Coyote Eyes Releases 'Rain'

The LA songstress combines her haunting voice with powerful lyricism.

Shervin Lainez

Press Photo

Coyote Eyes, a.k.a. Jo Eubanks, is a singer, songwriter, and poet from New York City. She began training as a classical singer at age 11 and was dubbed a "young Sylvia Plath" by age 16 for her jarring poetry and memoir pieces.

Her premiere release, "Rain," mixes haunting vocals, evocative lyrics, and hypnotic beats to create a tragic and seductive soundscape. The singer says the song was born from a moment of deep sadness: "I wrote 'Rain' at 5am on one of those rare rainy mornings in LA. My Great Love had left me and I walked through the world like a zombie. For months. It was as I'd imagine coming off of heroin would be like: I would shake and cry and sweat and throw up and pass out and do it all over again. To this day I've never felt heartbreak – or love – like that. One day I turned over in bed next to my new lover and it just hit me – this emptiness, this hollowness. I grabbed a pen and listened to the rain. I would write a line then repeat to myself 'I can't do this,' then write another line and say it again."

Shervin LainezPress Photo

The song is reminiscent of a softer Evanescence or perhaps a darker Alanis Morissette, with powerful female vocals combined with lyrics about heartbreak and self empowerment.

But the world almost never got the chance to hear "Rain." Eubanks said, "I never intended on releasing this song. I never intended on recording it! It is truly one of the most private and vulnerable pieces of my soul and I intended on it remaining that way. But from that first moment in the studio with my producer I AM SNOW ANGEL (Julie Kathryn), I knew there was no going back. Julie is a trusted mentor and friend, and bringing this song to life with her was one of the most spiritual experiences of my life."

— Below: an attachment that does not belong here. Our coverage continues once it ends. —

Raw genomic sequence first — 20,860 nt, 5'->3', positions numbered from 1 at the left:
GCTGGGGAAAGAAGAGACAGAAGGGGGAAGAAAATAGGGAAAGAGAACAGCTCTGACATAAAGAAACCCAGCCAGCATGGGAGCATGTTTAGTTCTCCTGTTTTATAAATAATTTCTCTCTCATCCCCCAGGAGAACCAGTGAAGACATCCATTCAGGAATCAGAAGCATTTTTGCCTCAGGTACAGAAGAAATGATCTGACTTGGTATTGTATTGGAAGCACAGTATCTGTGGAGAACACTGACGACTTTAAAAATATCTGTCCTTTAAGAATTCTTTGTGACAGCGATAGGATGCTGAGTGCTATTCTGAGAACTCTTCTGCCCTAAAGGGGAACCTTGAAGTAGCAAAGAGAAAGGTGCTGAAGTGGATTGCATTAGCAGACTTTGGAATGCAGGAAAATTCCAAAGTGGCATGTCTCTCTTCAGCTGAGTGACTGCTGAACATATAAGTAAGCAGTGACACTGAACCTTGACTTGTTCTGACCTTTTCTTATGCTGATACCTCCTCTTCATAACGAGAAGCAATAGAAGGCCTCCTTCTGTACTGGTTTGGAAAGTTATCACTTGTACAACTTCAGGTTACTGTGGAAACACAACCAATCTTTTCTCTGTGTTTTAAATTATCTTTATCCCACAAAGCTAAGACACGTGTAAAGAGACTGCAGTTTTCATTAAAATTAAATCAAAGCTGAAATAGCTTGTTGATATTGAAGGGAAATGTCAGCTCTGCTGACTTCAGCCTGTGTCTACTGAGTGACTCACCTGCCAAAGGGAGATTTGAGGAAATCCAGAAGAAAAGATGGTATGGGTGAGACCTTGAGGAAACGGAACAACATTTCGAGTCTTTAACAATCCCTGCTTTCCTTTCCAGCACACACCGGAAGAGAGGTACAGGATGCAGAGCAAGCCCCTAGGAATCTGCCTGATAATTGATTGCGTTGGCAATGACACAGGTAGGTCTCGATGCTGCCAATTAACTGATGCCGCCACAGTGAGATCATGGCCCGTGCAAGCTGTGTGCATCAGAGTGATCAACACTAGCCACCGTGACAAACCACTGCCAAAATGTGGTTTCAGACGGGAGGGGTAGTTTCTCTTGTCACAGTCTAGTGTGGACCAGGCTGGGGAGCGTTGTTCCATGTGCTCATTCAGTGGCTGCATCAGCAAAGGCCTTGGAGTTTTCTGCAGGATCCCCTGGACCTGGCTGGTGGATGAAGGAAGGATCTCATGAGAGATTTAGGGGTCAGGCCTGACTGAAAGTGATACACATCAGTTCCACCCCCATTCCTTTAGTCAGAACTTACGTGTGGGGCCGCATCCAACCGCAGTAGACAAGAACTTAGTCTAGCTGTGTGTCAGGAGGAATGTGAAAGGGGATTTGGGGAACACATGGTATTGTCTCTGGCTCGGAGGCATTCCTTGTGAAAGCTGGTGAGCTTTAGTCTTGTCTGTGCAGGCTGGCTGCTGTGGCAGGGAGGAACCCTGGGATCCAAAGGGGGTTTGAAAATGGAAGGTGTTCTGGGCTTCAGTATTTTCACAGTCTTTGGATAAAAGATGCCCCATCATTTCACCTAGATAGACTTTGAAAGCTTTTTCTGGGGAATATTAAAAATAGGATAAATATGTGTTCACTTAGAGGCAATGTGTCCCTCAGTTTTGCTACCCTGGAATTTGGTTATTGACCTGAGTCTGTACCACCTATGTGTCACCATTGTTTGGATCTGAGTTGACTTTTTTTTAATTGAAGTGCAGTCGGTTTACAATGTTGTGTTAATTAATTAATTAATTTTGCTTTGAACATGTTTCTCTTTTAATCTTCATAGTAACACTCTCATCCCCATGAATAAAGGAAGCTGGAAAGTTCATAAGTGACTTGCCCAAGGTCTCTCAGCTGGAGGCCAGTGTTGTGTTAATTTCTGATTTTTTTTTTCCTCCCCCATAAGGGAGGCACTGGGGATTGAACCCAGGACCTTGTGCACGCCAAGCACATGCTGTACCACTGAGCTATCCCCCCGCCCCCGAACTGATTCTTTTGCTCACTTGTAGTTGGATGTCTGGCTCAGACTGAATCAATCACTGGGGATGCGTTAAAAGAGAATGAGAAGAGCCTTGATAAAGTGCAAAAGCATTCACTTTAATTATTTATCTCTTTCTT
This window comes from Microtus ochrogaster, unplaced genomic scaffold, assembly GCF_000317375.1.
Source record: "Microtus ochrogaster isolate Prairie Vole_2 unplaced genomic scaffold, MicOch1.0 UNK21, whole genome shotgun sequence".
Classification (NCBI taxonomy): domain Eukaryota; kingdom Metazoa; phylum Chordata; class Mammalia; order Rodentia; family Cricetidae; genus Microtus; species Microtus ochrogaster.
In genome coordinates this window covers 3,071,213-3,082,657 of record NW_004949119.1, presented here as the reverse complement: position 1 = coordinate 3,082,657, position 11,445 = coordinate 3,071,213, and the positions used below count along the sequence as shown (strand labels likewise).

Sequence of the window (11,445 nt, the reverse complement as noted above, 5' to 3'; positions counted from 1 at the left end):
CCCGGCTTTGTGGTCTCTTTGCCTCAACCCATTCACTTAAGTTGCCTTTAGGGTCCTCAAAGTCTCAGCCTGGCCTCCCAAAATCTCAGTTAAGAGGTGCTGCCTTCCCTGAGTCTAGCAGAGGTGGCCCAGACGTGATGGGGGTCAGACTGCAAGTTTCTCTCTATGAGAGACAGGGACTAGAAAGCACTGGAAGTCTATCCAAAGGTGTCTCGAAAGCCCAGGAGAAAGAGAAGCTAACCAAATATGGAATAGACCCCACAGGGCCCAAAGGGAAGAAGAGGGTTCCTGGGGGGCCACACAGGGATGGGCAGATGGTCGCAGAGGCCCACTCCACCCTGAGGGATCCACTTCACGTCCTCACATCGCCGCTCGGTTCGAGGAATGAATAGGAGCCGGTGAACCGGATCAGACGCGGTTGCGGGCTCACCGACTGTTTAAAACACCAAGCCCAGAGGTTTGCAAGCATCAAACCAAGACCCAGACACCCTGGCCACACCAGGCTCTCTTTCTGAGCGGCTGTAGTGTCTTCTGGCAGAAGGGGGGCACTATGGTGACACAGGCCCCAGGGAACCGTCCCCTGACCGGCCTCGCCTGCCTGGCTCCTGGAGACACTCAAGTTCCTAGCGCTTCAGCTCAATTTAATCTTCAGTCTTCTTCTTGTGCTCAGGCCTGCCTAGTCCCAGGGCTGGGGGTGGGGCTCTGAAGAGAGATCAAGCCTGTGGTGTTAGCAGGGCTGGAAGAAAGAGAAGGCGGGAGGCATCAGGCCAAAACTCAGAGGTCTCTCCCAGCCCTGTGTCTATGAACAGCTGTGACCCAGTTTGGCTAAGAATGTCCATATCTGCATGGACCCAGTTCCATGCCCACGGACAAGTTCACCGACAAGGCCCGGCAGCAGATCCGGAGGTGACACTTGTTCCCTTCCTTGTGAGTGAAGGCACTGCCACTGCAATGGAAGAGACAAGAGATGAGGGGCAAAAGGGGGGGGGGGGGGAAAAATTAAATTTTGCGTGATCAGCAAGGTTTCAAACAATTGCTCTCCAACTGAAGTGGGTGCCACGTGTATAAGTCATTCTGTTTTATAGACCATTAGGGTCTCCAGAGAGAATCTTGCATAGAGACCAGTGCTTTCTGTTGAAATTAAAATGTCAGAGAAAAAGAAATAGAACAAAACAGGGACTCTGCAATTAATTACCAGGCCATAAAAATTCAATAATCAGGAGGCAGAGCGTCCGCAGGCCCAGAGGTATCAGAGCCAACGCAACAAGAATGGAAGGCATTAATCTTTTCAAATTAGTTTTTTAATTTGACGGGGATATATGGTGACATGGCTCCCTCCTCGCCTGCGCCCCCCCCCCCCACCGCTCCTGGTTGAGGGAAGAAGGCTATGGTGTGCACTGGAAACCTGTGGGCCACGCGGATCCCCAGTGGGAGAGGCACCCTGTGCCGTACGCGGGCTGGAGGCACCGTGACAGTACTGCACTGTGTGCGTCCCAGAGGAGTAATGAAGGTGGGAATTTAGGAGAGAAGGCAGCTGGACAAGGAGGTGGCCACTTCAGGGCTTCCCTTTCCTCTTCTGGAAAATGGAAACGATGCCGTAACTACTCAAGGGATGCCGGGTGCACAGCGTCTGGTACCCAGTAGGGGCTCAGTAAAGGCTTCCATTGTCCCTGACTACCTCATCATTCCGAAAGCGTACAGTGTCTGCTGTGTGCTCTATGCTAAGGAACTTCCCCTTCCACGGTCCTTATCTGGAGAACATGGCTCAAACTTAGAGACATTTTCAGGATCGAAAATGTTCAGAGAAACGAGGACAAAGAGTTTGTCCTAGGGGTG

She learned an important lesson from the creation of "Rain", a lesson she hopes fans will take to heart. "When you feel something, get it out. Write it, paint it, sing it, play it. All too often we, myself included, run away from uncomfortable feelings and events. As hard as it is, that's where the magic, and the healing, begins."

For more from Coyote Eyes, follow her on Facebook, Soundcloud, or visit her Website.

Brooke Ivey Johnson is a Brooklyn based writer, playwright, and human woman. To read more of her work visit her blog or follow her twitter @BrookeIJohnson.

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Music Features

John Paciga Admits He Has 'No Alibi'

Piano-centric alternative rocker talks about the "F-Word" and more.

"The F-Word" - John Paciga - Official Lyric Video

Only a minute ago, John Paciga dropped his new album No Alibi, a heady concoction of piano-driven pop and alt-rock.

Paciga, a self-described "theater geek and crazy Yale student," began piano lessons at age four, followed by musical theater in middle school. He recorded his first song in the eighth grade and, plague-ridden by the malady called music, hasn't slowed down since, dropping an EP and two albums in quick succession.